Originally Posted by Pantisocrat
What would be the non-Western/non-European equivalent to the Harvard Classics? Does anyone have a list? Great works from Africa, Asia, Middle East, etc..? It could also be works published in the Western world but written by non-white authors.
Fiction or non fiction? Poetry or prose? I am assuming that you are indifferent to when the work was written?
In India I can think of the two epics, Mahabharata
and the Ramayana
( both from around 4th century BCE, I think), although the latter borders more closely to a religious text.. The Bhagvad Gita, as someone mentioned, although it is a part of the Mahabharata.Panchatantra
from the 3rd Century BCE- classic animal fables, the equivalent of Aesop's Fables.
- Indian treatise on statecraft, economic policy and military strategy, in the same category Machiavelli's The Prince
These are works in Sanskrit; there are a bunch of others in regional languages, including Tamil - Silapadigaram(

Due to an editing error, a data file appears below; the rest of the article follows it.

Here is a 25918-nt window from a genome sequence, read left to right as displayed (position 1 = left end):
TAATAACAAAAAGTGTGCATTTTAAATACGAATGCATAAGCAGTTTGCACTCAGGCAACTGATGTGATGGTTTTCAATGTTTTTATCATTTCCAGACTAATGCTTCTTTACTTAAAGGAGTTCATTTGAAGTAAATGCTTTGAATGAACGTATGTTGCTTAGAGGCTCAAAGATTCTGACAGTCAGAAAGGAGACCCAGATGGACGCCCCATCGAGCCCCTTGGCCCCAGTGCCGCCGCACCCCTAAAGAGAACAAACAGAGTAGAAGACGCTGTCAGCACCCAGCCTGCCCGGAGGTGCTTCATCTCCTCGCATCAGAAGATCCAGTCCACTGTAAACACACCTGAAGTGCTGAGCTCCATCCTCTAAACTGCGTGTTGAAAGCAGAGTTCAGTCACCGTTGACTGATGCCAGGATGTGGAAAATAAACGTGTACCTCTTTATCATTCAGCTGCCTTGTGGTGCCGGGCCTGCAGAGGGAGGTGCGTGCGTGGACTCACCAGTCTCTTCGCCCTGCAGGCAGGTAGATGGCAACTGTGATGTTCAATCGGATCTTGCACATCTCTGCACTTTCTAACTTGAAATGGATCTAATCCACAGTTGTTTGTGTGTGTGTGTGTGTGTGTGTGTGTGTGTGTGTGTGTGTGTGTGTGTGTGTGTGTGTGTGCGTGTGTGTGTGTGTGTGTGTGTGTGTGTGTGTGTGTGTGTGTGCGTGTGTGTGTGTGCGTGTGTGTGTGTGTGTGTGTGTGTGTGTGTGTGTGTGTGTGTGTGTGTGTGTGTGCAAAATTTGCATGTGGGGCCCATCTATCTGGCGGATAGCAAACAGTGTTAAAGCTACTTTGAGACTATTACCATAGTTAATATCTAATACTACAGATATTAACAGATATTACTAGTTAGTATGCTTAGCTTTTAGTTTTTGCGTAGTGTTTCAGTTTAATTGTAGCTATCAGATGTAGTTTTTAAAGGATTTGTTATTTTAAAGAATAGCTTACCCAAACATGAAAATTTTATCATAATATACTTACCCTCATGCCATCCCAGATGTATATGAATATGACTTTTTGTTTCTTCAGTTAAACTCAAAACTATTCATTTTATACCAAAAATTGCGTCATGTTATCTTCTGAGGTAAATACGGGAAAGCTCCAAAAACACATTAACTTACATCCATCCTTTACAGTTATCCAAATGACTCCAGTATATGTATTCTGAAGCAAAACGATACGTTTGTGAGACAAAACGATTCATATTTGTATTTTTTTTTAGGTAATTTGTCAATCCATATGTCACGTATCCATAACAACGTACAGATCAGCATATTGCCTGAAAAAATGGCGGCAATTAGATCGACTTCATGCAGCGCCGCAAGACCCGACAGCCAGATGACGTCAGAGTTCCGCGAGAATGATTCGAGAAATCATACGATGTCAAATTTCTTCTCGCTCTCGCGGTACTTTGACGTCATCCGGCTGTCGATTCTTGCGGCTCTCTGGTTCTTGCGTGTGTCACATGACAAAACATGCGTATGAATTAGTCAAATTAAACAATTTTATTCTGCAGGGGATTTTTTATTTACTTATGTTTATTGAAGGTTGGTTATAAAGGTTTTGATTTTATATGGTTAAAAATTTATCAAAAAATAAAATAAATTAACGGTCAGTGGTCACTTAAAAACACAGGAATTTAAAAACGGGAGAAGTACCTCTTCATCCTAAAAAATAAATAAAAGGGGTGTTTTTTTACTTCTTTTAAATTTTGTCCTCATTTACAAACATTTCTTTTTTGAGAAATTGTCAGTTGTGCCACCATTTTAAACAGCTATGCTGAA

. Tamil ancient erotic poetry is an art form in itself.*
There's a bunch of great poets from the 12th to the 16th century- Bulley Shah, Mira, Tulsidas
Much closer to the present, the works of Ghalib (the Ghazal form of poetry) are regarded as a modern classic. Munshi Premchand was a great Hindi novelist of the 20th century (Gora, Godan
Rabindranath Tagore wrote in Bengali (won the Nobel). Look him up.
These are just a few names, the list of good to great writers in the 20th century can be quite large, especially because of the number of languages spoken in India.
However, IMO, Indian writers in English are yet to have the impact of those who have written in native languages, even though English, or a type of English, can now be considered native to India.
* A famous erotic Tamil poem from that time (called: Red Earth And Pouring Rain
), translated:What could my mother be
to yours? What kin is my father
to yours anyway? And how
did you and I meet ever?
But in love our hearts are as red
earth and pouring rain:
The above was just for the heck of it; as I wrote this post I remembered the poem and decided to quote it.